Martin said the military presence is visible, and he sees more soldiers patrolling the streets now than last year.
But, he said, even with all the government's efforts, he sees no results. The number of murders continues to climb.
He said that though there was violence before the military arrived in Juárez, it appeared to be more restrained than it is today.
"Since (the soldiers) arrived nothing has been fixed, it's worse," he said. "I think if they left, crime would decrease."
Irazema Hernandez, 29, is the mother of a 6-year-old girl and 5-year-old boy. She said she is indifferent about the military staying in the city where she was born and raised.
"Even though they're here, nothing is getting better in the city. I think things will remain the same if they stay or leave. Crime and violence will remain the same," she said.
She said the soldiers are visible as they patrol the streets, but they never seem to be there when violence occurs.
"We never see them around when these crimes happen," she said.
Hernandez said she preferred living in Juárez just a few years ago, when she could walk along the city's streets without fearing for her life.
"When I was young, we could go out, roam around with friends and stay out late. No one was worried about what would happen. Now by 8 p.m. you don't want to leave your house," she said. "It's sad we can't go out on the streets. We can't trust anyone.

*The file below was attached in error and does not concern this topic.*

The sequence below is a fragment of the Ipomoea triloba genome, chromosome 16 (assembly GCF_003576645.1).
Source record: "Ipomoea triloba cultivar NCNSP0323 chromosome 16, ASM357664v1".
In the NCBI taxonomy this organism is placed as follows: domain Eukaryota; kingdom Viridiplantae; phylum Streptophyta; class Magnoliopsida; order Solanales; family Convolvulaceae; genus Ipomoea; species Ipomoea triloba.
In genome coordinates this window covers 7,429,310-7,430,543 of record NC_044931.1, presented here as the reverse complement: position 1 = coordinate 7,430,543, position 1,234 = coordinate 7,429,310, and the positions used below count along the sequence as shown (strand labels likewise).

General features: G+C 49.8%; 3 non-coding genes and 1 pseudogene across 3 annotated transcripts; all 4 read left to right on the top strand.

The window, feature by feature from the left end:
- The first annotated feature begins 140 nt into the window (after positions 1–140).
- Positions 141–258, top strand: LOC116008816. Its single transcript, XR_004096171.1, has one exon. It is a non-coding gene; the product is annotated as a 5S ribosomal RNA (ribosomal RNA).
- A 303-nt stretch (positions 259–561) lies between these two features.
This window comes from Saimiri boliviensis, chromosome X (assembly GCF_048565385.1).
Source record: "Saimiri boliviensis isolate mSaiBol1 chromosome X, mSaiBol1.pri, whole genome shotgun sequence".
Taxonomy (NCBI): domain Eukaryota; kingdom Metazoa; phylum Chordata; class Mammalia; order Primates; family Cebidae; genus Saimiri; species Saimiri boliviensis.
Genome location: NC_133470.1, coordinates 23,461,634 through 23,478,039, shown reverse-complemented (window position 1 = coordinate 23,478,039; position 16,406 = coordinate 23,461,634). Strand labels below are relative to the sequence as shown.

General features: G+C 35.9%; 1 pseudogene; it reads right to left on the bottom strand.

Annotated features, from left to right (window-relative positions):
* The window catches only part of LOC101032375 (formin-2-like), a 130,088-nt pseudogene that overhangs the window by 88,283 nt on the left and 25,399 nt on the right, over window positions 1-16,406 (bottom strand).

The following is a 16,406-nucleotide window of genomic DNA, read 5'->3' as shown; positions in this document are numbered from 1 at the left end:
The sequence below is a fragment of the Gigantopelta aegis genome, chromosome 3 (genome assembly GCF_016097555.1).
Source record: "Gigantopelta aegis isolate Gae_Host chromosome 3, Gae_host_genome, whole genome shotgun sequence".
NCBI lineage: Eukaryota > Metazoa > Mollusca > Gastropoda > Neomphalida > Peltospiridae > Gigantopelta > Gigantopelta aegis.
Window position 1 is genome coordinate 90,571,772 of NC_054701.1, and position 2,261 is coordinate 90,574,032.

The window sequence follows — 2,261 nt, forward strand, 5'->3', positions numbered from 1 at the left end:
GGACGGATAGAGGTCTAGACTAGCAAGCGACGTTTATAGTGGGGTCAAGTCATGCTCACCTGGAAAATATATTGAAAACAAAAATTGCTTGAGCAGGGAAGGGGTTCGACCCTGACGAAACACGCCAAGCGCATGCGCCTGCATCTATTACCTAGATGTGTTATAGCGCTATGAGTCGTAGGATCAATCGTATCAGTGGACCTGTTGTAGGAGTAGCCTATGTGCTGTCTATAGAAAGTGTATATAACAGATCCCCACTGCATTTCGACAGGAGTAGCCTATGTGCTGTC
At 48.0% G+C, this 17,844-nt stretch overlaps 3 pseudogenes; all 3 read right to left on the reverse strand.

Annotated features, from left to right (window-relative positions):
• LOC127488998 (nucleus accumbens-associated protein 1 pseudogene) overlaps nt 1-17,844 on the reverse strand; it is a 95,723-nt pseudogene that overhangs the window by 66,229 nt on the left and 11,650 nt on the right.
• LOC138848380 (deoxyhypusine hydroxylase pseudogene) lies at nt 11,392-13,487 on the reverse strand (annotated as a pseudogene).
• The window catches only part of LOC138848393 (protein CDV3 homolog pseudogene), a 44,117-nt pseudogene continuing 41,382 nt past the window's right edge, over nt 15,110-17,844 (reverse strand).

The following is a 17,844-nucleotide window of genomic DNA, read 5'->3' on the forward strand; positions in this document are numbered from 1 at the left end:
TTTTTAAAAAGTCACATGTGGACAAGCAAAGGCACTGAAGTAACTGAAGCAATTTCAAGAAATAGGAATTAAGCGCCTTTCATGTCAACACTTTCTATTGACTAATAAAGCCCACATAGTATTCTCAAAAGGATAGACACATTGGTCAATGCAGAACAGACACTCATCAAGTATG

"Even with the soldiers around, I still do not feel safe ... You can't even enjoy eating out because you're susceptible to everything -- robberies, assaults and witness killings."
The city's mayor and other Mexican officials, however, say despite the continued murders, the military has helped in the fight against the warring drug cartels.
Jaime Torres, a city spokesman, said Reyes believes organized criminals would murder at will without the presence of the soldiers.
"The objective is for the military to prevent more killings," he said. "What would happen if the military left tomorrow and those murders doubled or tripled?"
The army, he said, has made 2,150 arrests in the last two years. Forty-five of these suspects have reportedly confessed to at least 700 cartel-related murders, he said. The soldiers also have seized 2,532 firearms and 100 hand grenades.
"Military intelligence and their patrolling actions have given results because numbers could be larger," Torres said. "Logically, Joint Operation Chihuahua has its strategies and they have been put to use, but the criminals also have their strategies. It goes round and round.